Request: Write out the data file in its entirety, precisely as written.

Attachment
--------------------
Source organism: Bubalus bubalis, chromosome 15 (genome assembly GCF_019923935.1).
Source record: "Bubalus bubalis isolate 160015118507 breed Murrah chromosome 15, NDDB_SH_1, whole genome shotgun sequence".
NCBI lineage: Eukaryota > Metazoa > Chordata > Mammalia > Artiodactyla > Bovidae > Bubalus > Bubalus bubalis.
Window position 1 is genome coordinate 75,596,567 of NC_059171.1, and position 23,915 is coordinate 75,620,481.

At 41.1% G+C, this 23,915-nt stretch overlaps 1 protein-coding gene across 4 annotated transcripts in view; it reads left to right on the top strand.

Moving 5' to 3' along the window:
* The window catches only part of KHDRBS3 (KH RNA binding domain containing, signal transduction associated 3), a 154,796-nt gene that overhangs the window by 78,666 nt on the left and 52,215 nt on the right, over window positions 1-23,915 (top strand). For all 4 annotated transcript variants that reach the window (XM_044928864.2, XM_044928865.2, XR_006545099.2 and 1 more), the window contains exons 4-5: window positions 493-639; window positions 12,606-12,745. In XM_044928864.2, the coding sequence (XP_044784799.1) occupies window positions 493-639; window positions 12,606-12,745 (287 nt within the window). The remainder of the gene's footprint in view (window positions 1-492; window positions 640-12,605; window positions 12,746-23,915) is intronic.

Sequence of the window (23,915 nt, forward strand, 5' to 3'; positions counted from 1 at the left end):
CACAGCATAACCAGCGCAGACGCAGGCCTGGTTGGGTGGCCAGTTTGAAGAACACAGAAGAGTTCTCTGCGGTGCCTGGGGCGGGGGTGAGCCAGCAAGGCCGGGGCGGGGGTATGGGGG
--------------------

Source organism: Bubalus bubalis, chromosome 15 (genome assembly GCF_019923935.1).
Source record: "Bubalus bubalis isolate 160015118507 breed Murrah chromosome 15, NDDB_SH_1, whole genome shotgun sequence".
NCBI lineage: Eukaryota > Metazoa > Chordata > Mammalia > Artiodactyla > Bovidae > Bubalus > Bubalus bubalis.
Window position 1 is genome coordinate 75,596,567 of NC_059171.1, and position 23,915 is coordinate 75,620,481.

At 41.1% G+C, this 23,915-nt stretch overlaps 1 protein-coding gene across 4 annotated transcripts in view; it reads left to right on the top strand.

Moving 5' to 3' along the window:
* The window catches only part of KHDRBS3 (KH RNA binding domain containing, signal transduction associated 3), a 154,796-nt gene that overhangs the window by 78,666 nt on the left and 52,215 nt on the right, over window positions 1-23,915 (top strand). For all 4 annotated transcript variants that reach the window (XM_044928864.2, XM_044928865.2, XR_006545099.2 and 1 more), the window contains exons 4-5: window positions 493-639; window positions 12,606-12,745. In XM_044928864.2, the coding sequence (XP_044784799.1) occupies window positions 493-639; window positions 12,606-12,745 (287 nt within the window). The remainder of the gene's footprint in view (window positions 1-492; window positions 640-12,605; window positions 12,746-23,915) is intronic.

Sequence of the window (23,915 nt, forward strand, 5' to 3'; positions counted from 1 at the left end):
CACAGCATAACCAGCGCAGACGCAGGCCTGGTTGGGTGGCCAGTTTGAAGAACACAGAAGAGTTCTCTGCGGTGCCTGGGGCGGGGGTGAGCCAGCAAGGCCGGGGCGGGGGTATGGGGG